There was love in the air at London’s Dockland area on Valentine’s Day, but the affection was being directed at cars rather than over a cramped table for two in a chain restaurant. That’s because the London Classic Show was getting underway for the fifth time at the ExCeL exhibition centre, running from Thursday February 14 to Sunday February 17.

This show is usually pitched at the higher end of the classic car spectrum, no doubt helped by its proximity to London’s financial hub. That means a slick array of gleaming exotica, evidenced by the Aston Martin Works display, which showcased Astons across five decades, and some incredible restored Mercedes on the Brabus Classic stand. Evolution E-Types also wowed the crowds with the unveiling of its aluminium-bodied restomod Roadster.

For 2019, however, things were arguably a little more balanced. That meant more achievable classics like Rover SD1s, MG ZTs, Triumphs TRs, Capris, Escorts and at least one Allegro mixed in amongst the high-end traders and exotica. The show’s anniversary tributes were ‘everyman’ in their leanings too, with a special stand commentating 100 years of Citroën, plus tributes to 50 years of the Capri and 60 years of the Mini. The latter was marked by a great display from the Southern Mini Owners Club featuring a fascinating and very rusty 1959 project, plus a special ‘art car’ decorated by artist Ian Cook.

Quentin Willson also brought his 1959 Mini along, which would feature in a special parade up and down the event’s ‘Grand Avenue’. A unique centre-point for the show, this is a strip of ‘tarmac’ that splits the show’s main hall in two. Amongst the Minis and its derivatives was the very first Unipower GT, a pre-production Riley Elf, a Heinz Hornet, the two round-the-world Minis supplied by Mumfords in 1980, and a rare Broadspeed GT.

The Grand Avenue would prove to be busy over the weekend, with the Minis joined by Citroën and Bentley centenary parades and various other highlights. These included forced-induction heroes and a celebration of ‘firsts’, headlined by the 1886 Benz Patent-Motorwagen that is widely recognised as the first production automobile. Some cars struggled to negotiate the roundabout at the half way point, with a lengthy Studebaker turning it into a three-point turn!

That wasn’t it for anniversaries though, for the show also included a brilliant 50th birthday tribute to the original 1969 incarnation of The Italian Job film. Two genuine film cars – the red E-Type and the DB4 Convertible – were part of the display, as well as a correct-spec orange Lamborghini Muira and replicas of the three replica Minis. Remarkably, there were also recreations of the OM Furgonato Sicurezza ‘Bullion’ van and Bedford VAL coach. David Salamone, who played Dominic in the film, was a special guest.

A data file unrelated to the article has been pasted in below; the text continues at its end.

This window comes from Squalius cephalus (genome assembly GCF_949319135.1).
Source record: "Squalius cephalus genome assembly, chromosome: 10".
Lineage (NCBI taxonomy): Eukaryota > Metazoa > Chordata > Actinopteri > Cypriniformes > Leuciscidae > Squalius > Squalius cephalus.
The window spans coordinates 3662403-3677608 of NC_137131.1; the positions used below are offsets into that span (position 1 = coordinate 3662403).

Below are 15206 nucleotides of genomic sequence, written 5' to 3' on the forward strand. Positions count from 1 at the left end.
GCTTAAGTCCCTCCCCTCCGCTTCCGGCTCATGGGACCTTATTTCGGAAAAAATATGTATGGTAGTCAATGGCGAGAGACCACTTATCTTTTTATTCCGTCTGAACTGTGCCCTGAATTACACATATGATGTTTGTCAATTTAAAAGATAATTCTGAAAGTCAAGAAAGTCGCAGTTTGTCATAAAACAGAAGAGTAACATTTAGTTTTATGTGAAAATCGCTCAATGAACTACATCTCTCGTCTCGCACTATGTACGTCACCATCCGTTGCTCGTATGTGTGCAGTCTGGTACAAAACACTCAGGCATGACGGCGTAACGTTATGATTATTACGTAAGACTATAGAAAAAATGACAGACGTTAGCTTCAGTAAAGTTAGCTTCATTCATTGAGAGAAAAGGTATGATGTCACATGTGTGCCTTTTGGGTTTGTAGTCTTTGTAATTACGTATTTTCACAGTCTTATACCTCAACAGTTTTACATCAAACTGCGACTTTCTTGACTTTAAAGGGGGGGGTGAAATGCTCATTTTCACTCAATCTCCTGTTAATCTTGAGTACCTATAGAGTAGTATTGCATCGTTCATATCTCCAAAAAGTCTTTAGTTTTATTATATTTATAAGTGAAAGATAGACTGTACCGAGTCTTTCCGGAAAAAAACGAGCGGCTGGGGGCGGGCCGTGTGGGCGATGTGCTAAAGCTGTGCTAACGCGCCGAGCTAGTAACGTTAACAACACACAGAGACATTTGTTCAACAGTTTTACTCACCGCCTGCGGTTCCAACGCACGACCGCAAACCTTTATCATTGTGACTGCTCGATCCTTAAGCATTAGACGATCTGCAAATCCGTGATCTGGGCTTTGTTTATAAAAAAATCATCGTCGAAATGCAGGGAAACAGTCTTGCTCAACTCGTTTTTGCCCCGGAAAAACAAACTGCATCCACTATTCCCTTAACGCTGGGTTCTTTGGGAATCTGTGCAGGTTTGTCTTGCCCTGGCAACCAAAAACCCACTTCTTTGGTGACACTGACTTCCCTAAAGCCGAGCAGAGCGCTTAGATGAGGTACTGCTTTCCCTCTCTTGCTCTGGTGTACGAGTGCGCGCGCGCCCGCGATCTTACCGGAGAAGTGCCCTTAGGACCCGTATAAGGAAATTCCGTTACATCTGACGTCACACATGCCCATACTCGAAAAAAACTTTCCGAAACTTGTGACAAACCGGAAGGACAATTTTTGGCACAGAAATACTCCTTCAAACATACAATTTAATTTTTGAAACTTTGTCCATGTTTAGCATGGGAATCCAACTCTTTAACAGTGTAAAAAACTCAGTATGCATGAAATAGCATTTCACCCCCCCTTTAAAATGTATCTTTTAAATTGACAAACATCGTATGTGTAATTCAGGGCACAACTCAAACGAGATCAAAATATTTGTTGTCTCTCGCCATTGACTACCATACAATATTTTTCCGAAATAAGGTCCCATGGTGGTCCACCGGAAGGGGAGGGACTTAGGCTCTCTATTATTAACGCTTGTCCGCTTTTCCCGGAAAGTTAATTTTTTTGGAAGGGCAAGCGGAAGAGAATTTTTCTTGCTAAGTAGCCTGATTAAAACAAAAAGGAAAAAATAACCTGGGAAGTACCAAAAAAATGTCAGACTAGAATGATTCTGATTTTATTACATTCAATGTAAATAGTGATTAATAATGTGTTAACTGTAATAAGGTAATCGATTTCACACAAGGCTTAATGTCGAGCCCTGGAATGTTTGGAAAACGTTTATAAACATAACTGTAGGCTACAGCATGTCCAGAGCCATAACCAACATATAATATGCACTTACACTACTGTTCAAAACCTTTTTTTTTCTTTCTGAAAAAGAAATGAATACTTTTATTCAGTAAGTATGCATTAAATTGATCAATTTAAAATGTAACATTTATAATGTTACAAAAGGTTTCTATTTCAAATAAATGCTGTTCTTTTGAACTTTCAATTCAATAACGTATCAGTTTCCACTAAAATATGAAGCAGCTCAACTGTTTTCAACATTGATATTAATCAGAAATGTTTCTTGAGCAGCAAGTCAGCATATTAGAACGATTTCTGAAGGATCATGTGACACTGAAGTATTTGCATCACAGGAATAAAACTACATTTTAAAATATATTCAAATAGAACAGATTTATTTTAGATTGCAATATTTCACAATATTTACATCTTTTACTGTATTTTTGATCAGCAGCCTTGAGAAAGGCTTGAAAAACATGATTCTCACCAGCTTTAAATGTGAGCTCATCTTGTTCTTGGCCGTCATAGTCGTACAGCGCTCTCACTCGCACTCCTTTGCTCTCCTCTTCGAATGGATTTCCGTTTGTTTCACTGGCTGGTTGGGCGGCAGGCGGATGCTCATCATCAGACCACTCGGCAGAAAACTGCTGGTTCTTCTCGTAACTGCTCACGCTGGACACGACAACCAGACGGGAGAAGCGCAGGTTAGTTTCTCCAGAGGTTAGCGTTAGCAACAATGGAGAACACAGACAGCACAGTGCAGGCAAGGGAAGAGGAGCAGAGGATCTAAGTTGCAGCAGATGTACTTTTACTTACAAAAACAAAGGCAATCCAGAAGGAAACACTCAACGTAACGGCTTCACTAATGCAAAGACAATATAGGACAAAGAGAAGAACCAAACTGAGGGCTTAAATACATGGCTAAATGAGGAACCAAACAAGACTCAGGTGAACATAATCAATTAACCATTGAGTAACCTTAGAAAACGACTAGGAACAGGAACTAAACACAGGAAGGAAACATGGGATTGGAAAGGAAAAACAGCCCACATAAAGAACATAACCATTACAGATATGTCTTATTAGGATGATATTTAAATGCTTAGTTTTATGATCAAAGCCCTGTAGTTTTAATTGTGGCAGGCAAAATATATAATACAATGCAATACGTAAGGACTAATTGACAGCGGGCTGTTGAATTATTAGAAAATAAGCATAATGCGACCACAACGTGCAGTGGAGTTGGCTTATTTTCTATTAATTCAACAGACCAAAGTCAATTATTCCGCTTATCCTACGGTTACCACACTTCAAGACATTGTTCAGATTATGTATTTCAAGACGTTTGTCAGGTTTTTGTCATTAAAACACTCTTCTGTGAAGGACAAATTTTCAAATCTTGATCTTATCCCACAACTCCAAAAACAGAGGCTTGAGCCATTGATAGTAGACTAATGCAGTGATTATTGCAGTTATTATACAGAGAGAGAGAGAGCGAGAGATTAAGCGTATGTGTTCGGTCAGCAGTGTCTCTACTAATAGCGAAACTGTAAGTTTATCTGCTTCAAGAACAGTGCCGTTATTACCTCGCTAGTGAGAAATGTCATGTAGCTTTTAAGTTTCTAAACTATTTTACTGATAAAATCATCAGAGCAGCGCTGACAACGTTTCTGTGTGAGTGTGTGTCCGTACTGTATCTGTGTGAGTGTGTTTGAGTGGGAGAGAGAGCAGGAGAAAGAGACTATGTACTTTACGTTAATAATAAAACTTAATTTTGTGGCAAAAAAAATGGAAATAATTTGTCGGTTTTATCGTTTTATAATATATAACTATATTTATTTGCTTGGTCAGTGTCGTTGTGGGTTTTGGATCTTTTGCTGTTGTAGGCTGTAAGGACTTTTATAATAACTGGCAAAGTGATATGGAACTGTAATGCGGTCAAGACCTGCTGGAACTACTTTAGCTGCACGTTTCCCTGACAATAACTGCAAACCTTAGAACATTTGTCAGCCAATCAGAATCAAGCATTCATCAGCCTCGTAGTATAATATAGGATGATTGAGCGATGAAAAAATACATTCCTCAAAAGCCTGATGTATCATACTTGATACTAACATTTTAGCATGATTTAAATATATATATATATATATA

Elsewhere, other attractions included the Coys Auction and a fantastic display of aero-engined cars curated by TV star Edd China. The career of car designer Ian Callum was also honoured with a celebratory exhibition of his work featuring the Jaguar iPace, F-Type and XK models, plus the Aston Martin DB9 and the Ford RS200. Ian was amongst the many stars and personalities to participate in fascinating talks hosted by the Supaguard theatre, which covered subjects such as investments, apprenticeships and historical anecdotes.

One particular talk centred on the future of electric cars, with Tiff Needell arguing the toss with EV advocate and Lazy Boy Garage Presenter Jonny Smith, Richard Morgan of Electric Classic Cars, journalist Paul Hudson and Edd China. The panel managed to talk a sceptical audience round to some degree of acceptance, with even Tiff swayed to the idea of a converted Citroën DS but still a firm no on an electric Ferrari.

Like them or not though, electric cars look set to be a big part of the future. No less than five traders were showcasing such vehicles here, including Electric Classic Cars with its Fiat 500, RBW’s MGB, London Electric Cars with its Land Rover conversion, Swindon Powertrain’s newly-launched E Mini and the Eden Mehari sold via the 2CV Shop.

As for the show itself, it could do with a few more attractions to justify the entry price, or perhaps cheaper tickets. That said, we struggled to cover it all in a day, and certainly had an enjoyable time in the Capital. We look forward to seeing what next year brings.